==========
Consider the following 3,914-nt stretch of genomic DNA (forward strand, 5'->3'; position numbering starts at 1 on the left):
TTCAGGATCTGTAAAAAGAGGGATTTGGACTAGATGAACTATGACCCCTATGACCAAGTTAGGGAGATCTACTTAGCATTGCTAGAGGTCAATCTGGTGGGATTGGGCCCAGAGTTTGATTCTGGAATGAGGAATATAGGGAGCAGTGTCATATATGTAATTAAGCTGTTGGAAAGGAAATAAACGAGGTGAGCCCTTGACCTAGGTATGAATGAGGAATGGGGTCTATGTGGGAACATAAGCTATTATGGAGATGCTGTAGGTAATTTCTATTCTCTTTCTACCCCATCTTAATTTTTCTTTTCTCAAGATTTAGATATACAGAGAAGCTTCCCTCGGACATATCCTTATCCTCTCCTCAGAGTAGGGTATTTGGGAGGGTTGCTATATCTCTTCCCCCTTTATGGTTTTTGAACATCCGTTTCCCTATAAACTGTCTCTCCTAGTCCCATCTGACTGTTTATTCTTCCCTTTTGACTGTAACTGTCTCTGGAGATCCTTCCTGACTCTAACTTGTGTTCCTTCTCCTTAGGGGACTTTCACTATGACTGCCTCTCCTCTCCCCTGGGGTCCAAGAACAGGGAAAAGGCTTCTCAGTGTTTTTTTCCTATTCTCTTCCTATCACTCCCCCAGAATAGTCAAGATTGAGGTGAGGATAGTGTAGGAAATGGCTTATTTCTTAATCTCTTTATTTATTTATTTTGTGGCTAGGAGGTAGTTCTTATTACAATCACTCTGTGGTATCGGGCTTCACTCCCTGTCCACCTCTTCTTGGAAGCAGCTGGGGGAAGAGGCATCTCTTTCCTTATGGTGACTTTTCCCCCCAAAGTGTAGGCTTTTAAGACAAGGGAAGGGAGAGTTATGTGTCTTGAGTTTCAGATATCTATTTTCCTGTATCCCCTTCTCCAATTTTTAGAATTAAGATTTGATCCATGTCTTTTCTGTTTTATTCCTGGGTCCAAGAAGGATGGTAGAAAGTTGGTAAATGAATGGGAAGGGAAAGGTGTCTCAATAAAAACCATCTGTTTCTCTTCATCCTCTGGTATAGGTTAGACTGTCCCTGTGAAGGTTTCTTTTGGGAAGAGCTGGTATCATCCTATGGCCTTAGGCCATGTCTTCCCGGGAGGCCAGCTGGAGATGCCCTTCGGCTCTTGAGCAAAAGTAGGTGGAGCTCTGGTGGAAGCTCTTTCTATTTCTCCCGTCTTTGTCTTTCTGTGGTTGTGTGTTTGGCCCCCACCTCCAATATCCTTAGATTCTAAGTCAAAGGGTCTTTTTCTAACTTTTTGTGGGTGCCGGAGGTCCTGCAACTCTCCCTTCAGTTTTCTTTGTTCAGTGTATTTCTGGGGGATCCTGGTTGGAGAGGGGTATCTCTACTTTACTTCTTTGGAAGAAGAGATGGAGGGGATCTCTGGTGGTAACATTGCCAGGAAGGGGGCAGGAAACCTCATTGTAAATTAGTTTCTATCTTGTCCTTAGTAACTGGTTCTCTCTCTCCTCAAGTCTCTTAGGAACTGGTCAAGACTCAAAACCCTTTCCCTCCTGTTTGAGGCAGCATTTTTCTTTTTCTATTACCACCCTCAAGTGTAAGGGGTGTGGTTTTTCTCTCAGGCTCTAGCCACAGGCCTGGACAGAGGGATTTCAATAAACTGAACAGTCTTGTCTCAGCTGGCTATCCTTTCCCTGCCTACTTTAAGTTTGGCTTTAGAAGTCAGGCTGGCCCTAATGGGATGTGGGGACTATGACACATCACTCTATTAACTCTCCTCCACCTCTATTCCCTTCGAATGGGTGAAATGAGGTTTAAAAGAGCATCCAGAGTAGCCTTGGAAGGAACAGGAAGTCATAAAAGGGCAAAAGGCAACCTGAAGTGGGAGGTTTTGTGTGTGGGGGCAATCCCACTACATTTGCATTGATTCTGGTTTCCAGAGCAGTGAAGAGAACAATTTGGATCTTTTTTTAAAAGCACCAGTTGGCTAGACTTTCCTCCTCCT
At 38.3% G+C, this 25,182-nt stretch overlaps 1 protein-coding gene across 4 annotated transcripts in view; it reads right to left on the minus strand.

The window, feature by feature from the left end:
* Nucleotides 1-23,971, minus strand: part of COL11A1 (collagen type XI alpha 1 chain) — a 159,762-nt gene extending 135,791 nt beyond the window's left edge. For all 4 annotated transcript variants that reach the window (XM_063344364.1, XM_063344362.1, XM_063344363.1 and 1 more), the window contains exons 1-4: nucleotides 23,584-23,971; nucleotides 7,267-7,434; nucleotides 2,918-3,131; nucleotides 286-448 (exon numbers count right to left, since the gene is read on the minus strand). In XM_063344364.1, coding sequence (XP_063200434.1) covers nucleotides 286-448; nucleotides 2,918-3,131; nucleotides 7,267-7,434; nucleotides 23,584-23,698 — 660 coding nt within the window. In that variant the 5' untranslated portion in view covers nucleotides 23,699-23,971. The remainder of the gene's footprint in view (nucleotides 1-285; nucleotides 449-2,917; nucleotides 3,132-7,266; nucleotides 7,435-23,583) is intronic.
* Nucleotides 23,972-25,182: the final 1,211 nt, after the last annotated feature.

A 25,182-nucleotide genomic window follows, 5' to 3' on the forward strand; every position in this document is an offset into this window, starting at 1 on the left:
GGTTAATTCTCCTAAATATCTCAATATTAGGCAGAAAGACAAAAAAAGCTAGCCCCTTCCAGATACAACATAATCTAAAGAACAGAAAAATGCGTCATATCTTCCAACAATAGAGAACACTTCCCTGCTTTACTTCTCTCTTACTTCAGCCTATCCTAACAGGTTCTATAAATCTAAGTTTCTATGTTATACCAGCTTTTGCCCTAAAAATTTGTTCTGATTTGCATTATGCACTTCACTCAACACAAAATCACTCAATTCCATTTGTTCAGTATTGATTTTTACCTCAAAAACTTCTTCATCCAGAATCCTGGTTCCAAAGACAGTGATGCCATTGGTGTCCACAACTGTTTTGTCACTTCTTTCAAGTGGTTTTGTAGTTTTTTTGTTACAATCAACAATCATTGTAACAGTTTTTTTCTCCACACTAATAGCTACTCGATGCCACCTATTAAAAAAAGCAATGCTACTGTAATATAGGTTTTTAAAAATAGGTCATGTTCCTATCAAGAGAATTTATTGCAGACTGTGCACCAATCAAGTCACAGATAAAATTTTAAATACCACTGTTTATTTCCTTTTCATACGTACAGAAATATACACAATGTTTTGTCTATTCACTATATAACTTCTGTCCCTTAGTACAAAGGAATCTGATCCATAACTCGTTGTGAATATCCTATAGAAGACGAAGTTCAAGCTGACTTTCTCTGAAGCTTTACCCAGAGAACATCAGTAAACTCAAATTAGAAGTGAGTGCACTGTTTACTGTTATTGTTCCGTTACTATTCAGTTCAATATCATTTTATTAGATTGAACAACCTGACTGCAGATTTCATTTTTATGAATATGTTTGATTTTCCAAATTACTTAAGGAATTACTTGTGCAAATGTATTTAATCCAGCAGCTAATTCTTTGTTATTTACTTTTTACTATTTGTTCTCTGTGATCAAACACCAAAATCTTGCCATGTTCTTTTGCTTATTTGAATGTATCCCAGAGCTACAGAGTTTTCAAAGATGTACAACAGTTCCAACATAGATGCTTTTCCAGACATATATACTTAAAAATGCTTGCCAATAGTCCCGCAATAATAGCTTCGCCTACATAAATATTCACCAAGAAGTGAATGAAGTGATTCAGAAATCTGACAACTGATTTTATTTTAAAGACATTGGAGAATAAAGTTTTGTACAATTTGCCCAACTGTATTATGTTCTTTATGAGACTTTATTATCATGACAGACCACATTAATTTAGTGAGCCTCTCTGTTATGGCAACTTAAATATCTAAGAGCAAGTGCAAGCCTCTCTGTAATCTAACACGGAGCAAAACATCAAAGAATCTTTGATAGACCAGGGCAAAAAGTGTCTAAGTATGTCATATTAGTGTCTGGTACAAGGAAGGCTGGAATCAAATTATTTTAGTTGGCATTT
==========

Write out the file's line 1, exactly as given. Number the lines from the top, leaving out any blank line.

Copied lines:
Consider the following 3,914-nt stretch of genomic DNA (forward strand, 5'->3'; position numbering starts at 1 on the left):